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Graffiti Suspect Arrested on Mail-Fraud Charge

November 01, 1996|JOHN M. GONZALES | TIMES STAFF WRITER

SUNLAND — A suspected graffiti vandal had a less visible operation on the side--a mail-fraud scheme that yielded him false credit cards, free goods and cold cash, police said Thursday.

Raymond Saydah, 25, is suspected of robbing the mailboxes of 200 victims in La Canada Flintridge, Glendale, Tujunga and Pasadena, Los Angeles, police said. His girlfriend, Kristina Kay, 22, of Sherman Oaks was also arrested on suspicion of receiving stolen property, officers said.

"This could wreck a lot of people's credit, big time," Det. Craig Rhudy said. "It may have already done that. . . . People in these areas where he stole, who have not received [their] usual [monthly] bank records and statements, should look into it."

Saydah stole the mail in search of information such as Social Security and driver's license numbers, which could be used to acquire false credit cards or checking accounts, police said.

Although credit cards were issued in the victim's names, Saydah would have them delivered to a vacant unit next door to his Sunland condominium, police said.

He then used the fraudulent credit cards to acquire mail-order items from some 50 catalogs of stores including Nieman-Marcus, Macy's and Saks Fifth Avenue, then quickly sold them to finance Saydah's suspected drug habit, police said.

Saydah is also suspected of stealing blank and written checks from the mail.

Police raided Saydah's condominium in the 10500 block of Sunland Boulevard on Tuesday and found what they expected: telltale evidence that he is the northeast Valley graffiti tagger known as "Fat Rat" or "Skex," officers said.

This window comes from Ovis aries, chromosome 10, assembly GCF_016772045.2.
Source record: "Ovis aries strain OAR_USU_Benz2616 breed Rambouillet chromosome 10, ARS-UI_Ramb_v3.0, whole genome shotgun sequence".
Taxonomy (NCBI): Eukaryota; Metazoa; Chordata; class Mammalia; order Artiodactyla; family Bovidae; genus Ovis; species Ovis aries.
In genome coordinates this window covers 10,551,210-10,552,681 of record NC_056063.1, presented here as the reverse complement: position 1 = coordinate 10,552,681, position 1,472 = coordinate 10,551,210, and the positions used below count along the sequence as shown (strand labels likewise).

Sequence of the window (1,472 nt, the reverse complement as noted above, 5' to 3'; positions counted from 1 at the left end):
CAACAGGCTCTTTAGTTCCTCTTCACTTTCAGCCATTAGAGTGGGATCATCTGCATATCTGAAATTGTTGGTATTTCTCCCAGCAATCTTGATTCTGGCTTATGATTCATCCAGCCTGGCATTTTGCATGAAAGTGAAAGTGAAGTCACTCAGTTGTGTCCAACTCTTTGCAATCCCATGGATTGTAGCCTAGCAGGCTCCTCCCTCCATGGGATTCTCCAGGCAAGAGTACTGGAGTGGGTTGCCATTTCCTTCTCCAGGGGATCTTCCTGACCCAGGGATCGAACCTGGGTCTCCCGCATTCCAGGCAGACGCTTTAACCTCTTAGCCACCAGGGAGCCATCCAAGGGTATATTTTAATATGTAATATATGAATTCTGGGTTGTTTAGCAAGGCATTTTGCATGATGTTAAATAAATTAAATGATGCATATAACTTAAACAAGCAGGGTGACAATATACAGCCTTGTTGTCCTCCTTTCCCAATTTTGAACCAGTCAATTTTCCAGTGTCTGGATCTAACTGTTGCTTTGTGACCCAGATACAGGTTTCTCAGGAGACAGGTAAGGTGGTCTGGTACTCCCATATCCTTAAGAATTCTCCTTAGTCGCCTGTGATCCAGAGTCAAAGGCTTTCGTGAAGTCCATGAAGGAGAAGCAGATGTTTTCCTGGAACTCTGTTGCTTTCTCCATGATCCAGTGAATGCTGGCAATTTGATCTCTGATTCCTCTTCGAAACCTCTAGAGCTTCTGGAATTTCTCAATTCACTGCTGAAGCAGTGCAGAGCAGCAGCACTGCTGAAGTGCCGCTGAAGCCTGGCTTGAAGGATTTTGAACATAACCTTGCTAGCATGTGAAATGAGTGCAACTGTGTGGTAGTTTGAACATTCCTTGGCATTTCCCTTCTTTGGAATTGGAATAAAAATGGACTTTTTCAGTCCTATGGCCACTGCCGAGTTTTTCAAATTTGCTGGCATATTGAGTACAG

But they also discovered the stolen letters, they said.

Police were still sifting through the evidence Thursday and said it was too early to estimate Saydah's illegal earnings. But among his booty was an $84,000 check made out to an Arcadia businessman who was "shocked" to learn of the theft, Rhudy said.

Saydah had a telephone connected in the name of the last occupant of the vacant condo, and apparently used that line for his illegal business calls, police said.

Police said the former resident of the vacant condominium, the victims and their creditors will be contacted by U.S. Postal Service investigators. Rhudy said the Postal Service will take over the prosecution for mail fraud, a federal offense.

Saydah's suspected graffiti painting has caused tens of thousands of dollars in damage to the northeast Valley since 1993, police said.

His two-bedroom condominium was as much a canvas as a home, police said, with his suspected tagger names and other bright cartoon-like scrawls covering his refrigerator, microwave and most of the walls.

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